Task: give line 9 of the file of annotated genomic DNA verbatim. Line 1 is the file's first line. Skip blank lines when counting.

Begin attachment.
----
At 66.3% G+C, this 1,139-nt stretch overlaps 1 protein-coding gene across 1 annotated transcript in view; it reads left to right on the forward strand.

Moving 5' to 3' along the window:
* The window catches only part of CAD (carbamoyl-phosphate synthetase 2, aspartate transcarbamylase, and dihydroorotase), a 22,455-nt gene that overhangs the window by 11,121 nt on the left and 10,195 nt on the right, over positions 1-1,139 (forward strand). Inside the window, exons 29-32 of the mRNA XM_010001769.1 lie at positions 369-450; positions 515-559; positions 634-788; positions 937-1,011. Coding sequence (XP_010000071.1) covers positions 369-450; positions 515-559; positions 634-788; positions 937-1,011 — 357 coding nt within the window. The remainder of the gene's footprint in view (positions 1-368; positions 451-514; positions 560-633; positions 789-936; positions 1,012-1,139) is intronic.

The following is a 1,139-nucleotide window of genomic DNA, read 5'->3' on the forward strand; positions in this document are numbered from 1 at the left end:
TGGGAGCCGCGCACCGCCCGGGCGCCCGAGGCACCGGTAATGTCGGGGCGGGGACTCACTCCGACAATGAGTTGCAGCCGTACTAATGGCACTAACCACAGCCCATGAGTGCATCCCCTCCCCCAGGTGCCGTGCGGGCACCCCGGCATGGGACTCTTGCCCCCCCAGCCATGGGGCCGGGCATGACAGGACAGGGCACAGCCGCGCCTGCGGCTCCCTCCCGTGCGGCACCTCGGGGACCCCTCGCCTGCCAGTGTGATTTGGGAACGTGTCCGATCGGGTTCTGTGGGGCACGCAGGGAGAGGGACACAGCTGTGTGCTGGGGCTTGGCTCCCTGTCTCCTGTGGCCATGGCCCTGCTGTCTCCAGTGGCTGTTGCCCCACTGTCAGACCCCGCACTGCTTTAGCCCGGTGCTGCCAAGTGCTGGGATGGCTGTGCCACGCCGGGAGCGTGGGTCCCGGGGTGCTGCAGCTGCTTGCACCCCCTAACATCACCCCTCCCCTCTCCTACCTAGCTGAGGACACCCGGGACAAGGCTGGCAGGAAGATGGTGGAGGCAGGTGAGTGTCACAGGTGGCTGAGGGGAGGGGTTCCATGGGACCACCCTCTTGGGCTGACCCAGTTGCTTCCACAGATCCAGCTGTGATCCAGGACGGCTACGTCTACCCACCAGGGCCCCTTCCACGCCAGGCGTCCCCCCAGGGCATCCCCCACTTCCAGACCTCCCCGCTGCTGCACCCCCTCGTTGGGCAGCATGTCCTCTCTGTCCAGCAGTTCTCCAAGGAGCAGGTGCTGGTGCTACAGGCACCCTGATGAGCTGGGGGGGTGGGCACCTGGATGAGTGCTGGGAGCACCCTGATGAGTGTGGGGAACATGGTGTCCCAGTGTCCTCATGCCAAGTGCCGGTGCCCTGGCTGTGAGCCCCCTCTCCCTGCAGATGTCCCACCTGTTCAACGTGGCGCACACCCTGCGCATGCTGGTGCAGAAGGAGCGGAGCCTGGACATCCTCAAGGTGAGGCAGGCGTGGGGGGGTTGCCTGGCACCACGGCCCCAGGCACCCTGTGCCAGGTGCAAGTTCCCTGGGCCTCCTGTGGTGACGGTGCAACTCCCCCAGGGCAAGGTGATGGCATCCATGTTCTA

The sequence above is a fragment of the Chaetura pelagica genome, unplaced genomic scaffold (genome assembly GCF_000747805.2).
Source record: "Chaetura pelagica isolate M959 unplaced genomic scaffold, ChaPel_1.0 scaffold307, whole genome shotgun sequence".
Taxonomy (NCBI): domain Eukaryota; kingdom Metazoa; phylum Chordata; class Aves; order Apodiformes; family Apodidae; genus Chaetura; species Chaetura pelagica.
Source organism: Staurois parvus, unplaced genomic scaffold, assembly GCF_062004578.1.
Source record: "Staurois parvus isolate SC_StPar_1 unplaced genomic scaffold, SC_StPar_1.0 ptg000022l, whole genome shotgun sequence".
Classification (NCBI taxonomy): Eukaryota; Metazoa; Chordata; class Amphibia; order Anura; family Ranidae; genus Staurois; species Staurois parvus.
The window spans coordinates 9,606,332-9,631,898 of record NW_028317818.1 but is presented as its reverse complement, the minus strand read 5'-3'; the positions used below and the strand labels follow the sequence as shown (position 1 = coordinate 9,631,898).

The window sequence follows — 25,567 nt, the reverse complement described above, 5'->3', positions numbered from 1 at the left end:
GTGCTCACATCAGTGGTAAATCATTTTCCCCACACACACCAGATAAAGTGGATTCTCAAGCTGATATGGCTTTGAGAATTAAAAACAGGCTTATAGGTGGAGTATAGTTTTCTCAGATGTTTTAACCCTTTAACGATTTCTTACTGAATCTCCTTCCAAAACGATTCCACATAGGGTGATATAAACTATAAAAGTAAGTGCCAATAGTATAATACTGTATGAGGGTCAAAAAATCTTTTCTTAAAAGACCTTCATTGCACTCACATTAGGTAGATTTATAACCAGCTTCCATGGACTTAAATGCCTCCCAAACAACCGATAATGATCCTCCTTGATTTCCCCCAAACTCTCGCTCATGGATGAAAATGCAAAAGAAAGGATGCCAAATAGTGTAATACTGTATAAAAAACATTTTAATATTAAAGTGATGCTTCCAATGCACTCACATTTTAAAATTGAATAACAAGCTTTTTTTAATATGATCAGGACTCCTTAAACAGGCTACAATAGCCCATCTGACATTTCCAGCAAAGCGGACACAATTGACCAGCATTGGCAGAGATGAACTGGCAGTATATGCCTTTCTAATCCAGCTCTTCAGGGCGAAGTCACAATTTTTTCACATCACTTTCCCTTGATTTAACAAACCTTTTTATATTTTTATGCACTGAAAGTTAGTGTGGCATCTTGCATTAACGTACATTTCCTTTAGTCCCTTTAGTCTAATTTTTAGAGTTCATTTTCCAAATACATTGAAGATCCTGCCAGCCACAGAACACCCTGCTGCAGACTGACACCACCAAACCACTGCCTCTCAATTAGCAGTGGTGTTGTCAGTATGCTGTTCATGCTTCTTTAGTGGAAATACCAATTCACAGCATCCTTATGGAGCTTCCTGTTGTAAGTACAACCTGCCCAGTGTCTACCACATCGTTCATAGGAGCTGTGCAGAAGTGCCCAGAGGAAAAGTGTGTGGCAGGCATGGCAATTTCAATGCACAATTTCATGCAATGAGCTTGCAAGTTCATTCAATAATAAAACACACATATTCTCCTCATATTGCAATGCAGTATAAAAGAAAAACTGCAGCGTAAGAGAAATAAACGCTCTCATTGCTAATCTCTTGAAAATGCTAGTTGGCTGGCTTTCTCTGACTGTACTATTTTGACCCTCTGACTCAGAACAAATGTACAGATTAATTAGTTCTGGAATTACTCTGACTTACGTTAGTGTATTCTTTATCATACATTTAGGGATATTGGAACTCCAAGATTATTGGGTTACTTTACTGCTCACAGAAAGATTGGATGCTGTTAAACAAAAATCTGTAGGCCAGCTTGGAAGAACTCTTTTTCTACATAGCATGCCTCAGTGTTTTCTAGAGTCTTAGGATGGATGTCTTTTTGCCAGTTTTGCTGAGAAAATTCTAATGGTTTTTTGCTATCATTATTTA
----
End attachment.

Source organism: Staurois parvus, unplaced genomic scaffold, assembly GCF_062004578.1.